From our earliest moments we experience the world, including experiencing ourselves. We investigate this experience and create an understanding of how the world works and how to work the world. We use this understanding to organize and do things to meet our needs. When we meet our needs, we do not stop and wait until another need arises, we continue to interact with the world, as babies we fidget and move, as children and adults we get bored and seek activity. This creates new stimulus, new experience to investigate. Importantly we build a knowledge of the world for its own sake only later do we begin to limit what we learn to fit with what could be useful.
In our early years we continue to practice this sequence, getting better, and developing preferences often for some parts of it. Unfortunately, some children become less practiced, for example an insecure 2-year-old will explore beyond their mother less that a secure child.
We recognize what is familiar and what is different. We are less likely to investigate what is familiar than what is different. It is a very useful skill to be able to investigate the familiar and understand it more deeply.
There is a natural flow to this processing of Investigate, Know, Do, Get, Beyond (IKDGB):
Investigate – Know – Do – Get – Beyond
Modelling Language and Language for Modelling
Language is one of the defining features of being human. Language is one of our main tools for communicating, thinking, planning, and expressing our thoughts and feelings to ourselves and others. We use language to make sense of the world. Our thinking and feeling is strongly influenced by the linguistic sense we make. The greater our accuracy in language the more effective our thinking and feeling will be. The selection of individual words, the relationship between words and thinking and feeling can result in inaccurate understanding, unnecessary problems and conflicts. Language is also one of our main tools in managing and changing what we think, feel and do. Language is also our main professional tool in helping others to change their thinking, feeling and behaviour.
Increasing our understanding and skills in all areas of language can transform our abilities in all areas of life; improving our effectiveness in communicating, increasing our understanding, developing our ability to question relevantly, describe accurately, give instructions usefully and negotiate successfully.
Through the process of Development Behavioural Modelling (DBM®) we can identify in detail how the different applications of language function and through this develop greater understanding and skills to utilise language more effectively.
DBM® has several different Language Models, each modelling a specific aspect of how language is created and used. These models in turn become tools for further modelling.
Through modelling, DBM® includes nine types of language distinction that are crucial for an accurate understanding of understanding. Once we can identify the types of distinction used in an understanding, we can then investigate how they have been created. n effective language model for identifying how we construct and use our understanding of the world is the Knowledge Trees Model (K-Trees). The K-Trees were created to investigarte and develop all five of the experience processing stages of IKDGB.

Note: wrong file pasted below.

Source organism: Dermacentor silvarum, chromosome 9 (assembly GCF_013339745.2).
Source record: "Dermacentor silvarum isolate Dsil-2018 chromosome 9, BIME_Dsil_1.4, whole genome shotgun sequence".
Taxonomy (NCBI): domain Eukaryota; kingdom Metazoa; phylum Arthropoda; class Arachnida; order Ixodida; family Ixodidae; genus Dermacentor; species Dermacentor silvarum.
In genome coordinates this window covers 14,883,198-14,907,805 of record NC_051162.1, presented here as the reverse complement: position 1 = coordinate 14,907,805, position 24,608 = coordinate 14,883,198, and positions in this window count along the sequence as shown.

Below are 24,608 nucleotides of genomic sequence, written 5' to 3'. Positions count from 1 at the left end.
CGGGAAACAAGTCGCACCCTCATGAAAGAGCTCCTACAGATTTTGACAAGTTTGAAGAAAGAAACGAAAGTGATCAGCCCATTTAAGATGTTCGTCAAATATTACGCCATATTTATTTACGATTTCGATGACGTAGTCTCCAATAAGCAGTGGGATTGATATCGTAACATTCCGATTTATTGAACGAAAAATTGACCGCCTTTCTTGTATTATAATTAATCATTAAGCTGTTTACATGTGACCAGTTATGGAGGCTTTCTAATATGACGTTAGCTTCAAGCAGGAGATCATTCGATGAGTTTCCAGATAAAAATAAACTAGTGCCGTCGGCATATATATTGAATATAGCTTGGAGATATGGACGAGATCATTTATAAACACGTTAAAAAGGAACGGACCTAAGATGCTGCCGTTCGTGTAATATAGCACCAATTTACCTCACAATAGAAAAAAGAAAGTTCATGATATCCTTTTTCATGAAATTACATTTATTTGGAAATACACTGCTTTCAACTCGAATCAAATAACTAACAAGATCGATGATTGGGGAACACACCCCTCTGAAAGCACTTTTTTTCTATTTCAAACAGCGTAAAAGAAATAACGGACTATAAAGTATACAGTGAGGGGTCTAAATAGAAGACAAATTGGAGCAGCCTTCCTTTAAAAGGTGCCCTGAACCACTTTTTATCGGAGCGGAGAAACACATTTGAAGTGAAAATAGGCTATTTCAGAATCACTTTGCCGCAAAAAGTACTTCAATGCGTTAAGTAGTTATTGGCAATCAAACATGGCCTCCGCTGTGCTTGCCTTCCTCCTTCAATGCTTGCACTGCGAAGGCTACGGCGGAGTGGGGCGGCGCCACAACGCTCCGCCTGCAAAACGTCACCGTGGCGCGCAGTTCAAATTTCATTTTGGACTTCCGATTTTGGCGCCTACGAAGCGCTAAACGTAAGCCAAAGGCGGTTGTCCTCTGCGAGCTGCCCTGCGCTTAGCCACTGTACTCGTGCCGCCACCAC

DBM® Fractal Modelling
Fractals are structures that are similar at different levels of detail. Well known examples are cauliflower heads, where a small part broken off looks like a small whole cauliflower, and coast-lines that look jagged from an airplane and also close up.
DBM® Fractal Modelling is used to model holistically and different levels without discontinuity that usually happens when we move up and down levels of investigation. Specifically, the same group of distinctions work within each single distinction, for example, a “What” can be investigated within using “That, What, How, Why, What” offering and huge increase in precision in modelling and understanding anything and everything. For a deeper fractal modelling of the processing of experience each of the stages of IKDGB can be investigated internally with IKDGB.
In this training participants will:
Learn to Investigate at different levels of investigation and types of inquiry.
Learn about three types of knowledge:
- Conviction: Knowledge without evidence
- Belief / Doubt: Knowledge with some evidence and also some doubt
- Knowledge: Knowledge with supporting evidence
Learn about the thinking processes that are used to create knowledge. Specifically: Deduction, Induction, Abduction
Learn about how we organize and perform what we “Do”:
Learn about different levels of benefit in what we “Get”:
Learn about different levels of results and values.
Learn about how we go “Beyond”, and levels of going beyond.
Explore how we build our understanding of the world.
Explore how we manage ourselves and how language functions differently at different levels of Self-managing.
Explore how we naturally use language.
Explore their own understanding of the world.
Guide others to explore their understanding of the world.
Identify limitation in understanding and improve understanding in themselves and others.
Work on real examples.
Test all that they learn and apply in their own experience and the experience of other participants.
Learn New distinctions and Nine types of language distinction
Learn the Experience Processing Model (IKDGB)
Learn the Knowledge-Tree model
Learn Fractal Modelling and the DBM® Fractal Language Model
Learn how to effectively Question.
Learn how to effectively Guide.
Benefit from a deeper, richer understanding of themselves and others.
Be able to identify gaps and limitations in understanding and be able to fill them and develop them.
Have more distinctions, models, and tools to improve their professional work and personal like.
Have more distinctions, models, and tools to help themselves and others to learn and change.